Cree grandmother recalls abuse described in shocking report on Manitoba Hydro workers
'I was attacked ... by some of those men,' says Fox Lake Cree Nation's Nancy Beardy
A Cree grandmother from Fox Lake Cree Nation says she will not be silent about the sexual assault she and a friend suffered at the hands of workers from a nearby Manitoba Hydro camp when she was just 14 years old.
"I start crying when I think about it, it hurts so much, " Nancy Beardy, 65, told the CBC. "It was hidden too long and it's time to come out."
On Tuesday, the province released a report from the Clean Environment Commission, which had studied the social impact of hydro development on First Nations — specifically, the effects of 4,000 hydro workers who descended on Fox Lake, about 760 kilometres northeast of Winnipeg, in the 1960s.
That report included damning allegations of widespread sexual abuse on Cree girls and women by the workers.
I heard her screaming and then I took off. And I was dragged in a vehicle and assaulted by three men.- Nancy Beardy
On Thursday, the CEO of Fox Lake Cree Nation said the community was caught off-guard by the release of the report outlining those abuses.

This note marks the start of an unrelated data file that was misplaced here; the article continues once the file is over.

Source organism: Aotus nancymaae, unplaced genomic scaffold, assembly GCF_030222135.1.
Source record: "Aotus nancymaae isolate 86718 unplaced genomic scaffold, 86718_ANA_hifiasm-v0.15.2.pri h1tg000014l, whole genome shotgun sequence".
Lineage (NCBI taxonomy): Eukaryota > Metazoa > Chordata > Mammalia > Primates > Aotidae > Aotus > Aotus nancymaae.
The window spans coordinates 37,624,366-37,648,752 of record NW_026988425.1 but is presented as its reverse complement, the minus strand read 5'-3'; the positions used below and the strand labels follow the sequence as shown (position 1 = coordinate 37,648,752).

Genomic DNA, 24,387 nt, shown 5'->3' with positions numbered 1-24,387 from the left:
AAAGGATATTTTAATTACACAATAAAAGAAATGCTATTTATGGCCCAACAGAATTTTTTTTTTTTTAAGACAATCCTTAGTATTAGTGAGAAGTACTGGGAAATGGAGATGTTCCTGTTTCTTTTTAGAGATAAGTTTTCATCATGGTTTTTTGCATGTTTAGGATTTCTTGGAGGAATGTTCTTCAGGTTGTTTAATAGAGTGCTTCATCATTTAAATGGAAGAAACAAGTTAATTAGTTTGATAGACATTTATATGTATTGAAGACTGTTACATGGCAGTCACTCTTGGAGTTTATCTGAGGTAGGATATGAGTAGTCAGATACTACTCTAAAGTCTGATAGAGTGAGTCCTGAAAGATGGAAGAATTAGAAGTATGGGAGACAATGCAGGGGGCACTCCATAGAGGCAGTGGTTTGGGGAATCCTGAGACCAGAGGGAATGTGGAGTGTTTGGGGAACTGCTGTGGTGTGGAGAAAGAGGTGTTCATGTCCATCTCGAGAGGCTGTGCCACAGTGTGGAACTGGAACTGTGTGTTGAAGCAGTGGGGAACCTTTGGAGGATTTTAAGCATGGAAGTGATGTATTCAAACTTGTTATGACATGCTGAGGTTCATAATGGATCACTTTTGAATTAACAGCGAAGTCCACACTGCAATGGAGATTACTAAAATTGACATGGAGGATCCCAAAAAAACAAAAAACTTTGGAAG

"For a lot of them, it was just pure trauma again reliving their experiences, reliving the trauma that they went through during those horrific years," Robert Wavey said.
Beardy, one of the survivors who in January shared her story during testimony in front of the CEC hearings, says the truth had to come out.
"I said in these meetings, 'You know what? It's not only the water and the land … that are getting destroyed, it's our physical way of life and our young ladies, if they ever experienced what happened to me,'" Beardy said. "I had to bring it out because there's lots of … older ladies … they think they're alone. But they're not."
Beardy says she was with a girlfriend when they were grabbed and attacked.
"I heard her screaming and then I took off," Beardy recalled. "And I was dragged in a vehicle and assaulted by three men."
Police took her to the hospital for treatment and, later, to the work camp to identify her assailants, she says. She does not recall what happened to them.
"I was so young and I lost my childhood," she said.
Crown Services Minister Colleen Mayer says Manitoba Hydro has taken steps to ensure this type of abuse does not happen again.
- An earlier version of this story indicated Fox Lake Cree Nation CEO Robert Wavey said the Clean Environment Commission report outlining abuses should not have been made public because it was too traumatic for the survivors. In fact, he was referring to an internal review done by Fox Lake in 2009-10.Aug 25, 2018 11:27 AM CT